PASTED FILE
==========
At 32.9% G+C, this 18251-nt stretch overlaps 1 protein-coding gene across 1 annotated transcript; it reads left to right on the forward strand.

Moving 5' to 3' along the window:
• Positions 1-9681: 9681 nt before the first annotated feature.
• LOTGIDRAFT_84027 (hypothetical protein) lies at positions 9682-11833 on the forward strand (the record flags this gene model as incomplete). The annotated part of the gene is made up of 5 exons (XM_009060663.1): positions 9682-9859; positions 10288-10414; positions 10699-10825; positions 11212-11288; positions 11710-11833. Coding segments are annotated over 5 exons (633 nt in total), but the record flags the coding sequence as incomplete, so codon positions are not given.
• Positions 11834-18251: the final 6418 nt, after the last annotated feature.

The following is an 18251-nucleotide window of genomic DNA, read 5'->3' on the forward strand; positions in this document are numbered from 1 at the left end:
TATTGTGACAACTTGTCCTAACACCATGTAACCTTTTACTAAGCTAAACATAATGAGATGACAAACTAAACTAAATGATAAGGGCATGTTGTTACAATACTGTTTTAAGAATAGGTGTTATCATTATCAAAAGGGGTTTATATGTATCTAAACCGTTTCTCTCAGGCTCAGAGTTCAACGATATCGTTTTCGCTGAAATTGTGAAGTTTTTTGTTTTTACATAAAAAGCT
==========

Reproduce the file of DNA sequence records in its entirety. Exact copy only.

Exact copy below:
At 32.9% G+C, this 18251-nt stretch overlaps 1 protein-coding gene across 1 annotated transcript; it reads left to right on the forward strand.

Moving 5' to 3' along the window:
• Positions 1-9681: 9681 nt before the first annotated feature.
• LOTGIDRAFT_84027 (hypothetical protein) lies at positions 9682-11833 on the forward strand (the record flags this gene model as incomplete). The annotated part of the gene is made up of 5 exons (XM_009060663.1): positions 9682-9859; positions 10288-10414; positions 10699-10825; positions 11212-11288; positions 11710-11833. Coding segments are annotated over 5 exons (633 nt in total), but the record flags the coding sequence as incomplete, so codon positions are not given.
• Positions 11834-18251: the final 6418 nt, after the last annotated feature.

The following is an 18251-nucleotide window of genomic DNA, read 5'->3' on the forward strand; positions in this document are numbered from 1 at the left end:
TATTGTGACAACTTGTCCTAACACCATGTAACCTTTTACTAAGCTAAACATAATGAGATGACAAACTAAACTAAATGATAAGGGCATGTTGTTACAATACTGTTTTAAGAATAGGTGTTATCATTATCAAAAGGGGTTTATATGTATCTAAACCGTTTCTCTCAGGCTCAGAGTTCAACGATATCGTTTTCGCTGAAATTGTGAAGTTTTTTGTTTTTACATAAAAAGCT